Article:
We’re told right off the bat that the fact here will disturb us. Right away, the design interests me. It looks like embossed lettering on parchment paper, for the most part. It’s peach. It’s tone-on-tone. Nothing really stands out.
They tell us what Paxil is used to treat. The words “Paxil is prescribed to treat…” are darker than any other words in this quadrant of the infographic, so it draws the eye below the first paragraph, which gives a short history of the drug and tells us it’s an SSRI antidepressant. Your eyes jump back over to the “Paxil is prescribed to treat” section and you see that it is prescribed for major depression, OCD, PTSD, Panic disorder, Social anxiety disorder, Generalized anxiety disorder, and Premenstrual Dysphoric Disorder.
Paxil was the 5th-most prescribed antidepressant in the US in 2006 and 2007. Again, in this section the information is mostly tone-on-tone and very subtle, but the most prominent thing is the graphic – of a pill bottle and a prescription pad. Paxil apparently ranked 194th in the list of bestselling drugs, and over 19.7 million Paxil prescriptions have been written. In 2007 Paxil brought in $1 billion in sales, and in 2009 it brought in $793 million.
Common Adverse Side Effects
A list of side effects caused by Paxil are then compared with the relative effects of a placebo. In every case, the Paxil had more of an instance of the side effect than the placebo, though the numbers for both were, in each case, less than 25% for each except nausea, a common side effect with many medications. A light graphic to the side states that up to 8% of psychiatric patients treated with Paxil (or, rather, the main ingredient paroxetine) experience mania or hypomania – s0mething they say is a serious side effect, but they don’t tell you what it is. I guess most people know.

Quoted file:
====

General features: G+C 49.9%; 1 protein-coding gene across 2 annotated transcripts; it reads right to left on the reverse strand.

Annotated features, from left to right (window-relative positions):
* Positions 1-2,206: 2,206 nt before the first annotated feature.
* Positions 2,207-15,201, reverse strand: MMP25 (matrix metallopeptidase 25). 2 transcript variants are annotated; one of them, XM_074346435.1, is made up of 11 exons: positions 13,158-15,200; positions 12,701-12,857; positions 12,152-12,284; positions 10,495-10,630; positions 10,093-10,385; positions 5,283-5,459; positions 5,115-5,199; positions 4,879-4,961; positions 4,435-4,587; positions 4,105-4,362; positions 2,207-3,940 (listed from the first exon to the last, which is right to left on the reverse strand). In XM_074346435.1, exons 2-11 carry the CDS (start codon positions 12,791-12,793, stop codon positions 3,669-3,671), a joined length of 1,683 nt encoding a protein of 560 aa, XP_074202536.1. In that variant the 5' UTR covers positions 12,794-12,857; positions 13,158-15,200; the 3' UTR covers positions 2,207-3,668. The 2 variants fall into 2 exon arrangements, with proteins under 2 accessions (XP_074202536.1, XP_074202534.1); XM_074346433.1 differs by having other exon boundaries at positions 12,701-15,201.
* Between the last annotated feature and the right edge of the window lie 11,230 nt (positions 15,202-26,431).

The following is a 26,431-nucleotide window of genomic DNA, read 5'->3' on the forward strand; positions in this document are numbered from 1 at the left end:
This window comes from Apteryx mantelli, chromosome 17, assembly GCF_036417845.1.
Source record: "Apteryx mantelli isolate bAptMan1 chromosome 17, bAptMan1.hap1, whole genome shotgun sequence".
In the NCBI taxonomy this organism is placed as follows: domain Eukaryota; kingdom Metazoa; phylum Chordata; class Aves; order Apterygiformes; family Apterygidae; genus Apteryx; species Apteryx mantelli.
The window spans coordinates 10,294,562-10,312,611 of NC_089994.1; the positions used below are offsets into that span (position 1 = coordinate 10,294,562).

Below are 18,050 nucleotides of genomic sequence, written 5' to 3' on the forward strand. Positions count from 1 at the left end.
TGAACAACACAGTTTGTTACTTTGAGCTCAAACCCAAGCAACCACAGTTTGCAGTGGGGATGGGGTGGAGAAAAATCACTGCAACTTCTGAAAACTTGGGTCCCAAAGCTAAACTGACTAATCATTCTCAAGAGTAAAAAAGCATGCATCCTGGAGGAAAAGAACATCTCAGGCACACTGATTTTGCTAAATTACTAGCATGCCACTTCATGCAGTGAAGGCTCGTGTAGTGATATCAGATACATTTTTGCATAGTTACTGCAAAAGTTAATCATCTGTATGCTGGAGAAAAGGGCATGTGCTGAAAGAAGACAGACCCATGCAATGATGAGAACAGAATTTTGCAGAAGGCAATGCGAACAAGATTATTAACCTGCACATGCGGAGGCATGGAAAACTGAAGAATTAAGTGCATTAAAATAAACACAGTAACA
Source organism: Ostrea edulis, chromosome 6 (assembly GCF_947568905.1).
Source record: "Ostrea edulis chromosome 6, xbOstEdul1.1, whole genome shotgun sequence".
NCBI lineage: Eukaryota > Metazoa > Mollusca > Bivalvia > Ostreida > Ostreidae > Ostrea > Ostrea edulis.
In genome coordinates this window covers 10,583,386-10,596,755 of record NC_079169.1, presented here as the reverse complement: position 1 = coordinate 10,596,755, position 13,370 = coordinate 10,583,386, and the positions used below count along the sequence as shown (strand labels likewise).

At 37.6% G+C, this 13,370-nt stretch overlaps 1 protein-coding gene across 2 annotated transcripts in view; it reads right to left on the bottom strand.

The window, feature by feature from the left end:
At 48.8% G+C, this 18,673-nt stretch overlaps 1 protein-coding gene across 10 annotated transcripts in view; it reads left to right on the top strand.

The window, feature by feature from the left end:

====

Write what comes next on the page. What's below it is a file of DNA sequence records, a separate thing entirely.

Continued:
Side Effects and Birth Defects
The drug safety info from the FDA is quoted as saying that PAXIL CR can harm an unborn baby. The list of possible side effects and birth defects is enough to make any future mother cringe.
So far, there have been about 1000 lawsuits filed against GlaxoSmithKline because of birth defects. As early as July 2010, the company agreed to pay $1 to settle 800 birth defect lawsuit. Each family who filed a suit received about $1.2 million. Does that mean GlaxoSmithKline is done paying? What will happen to the families still impacted by this?
I don’t love the tone-on-tone idea, but it is original, and it makes the images stand out, which I guess is a good thing.
Disturbing facts, for sure, but presented well and thorough.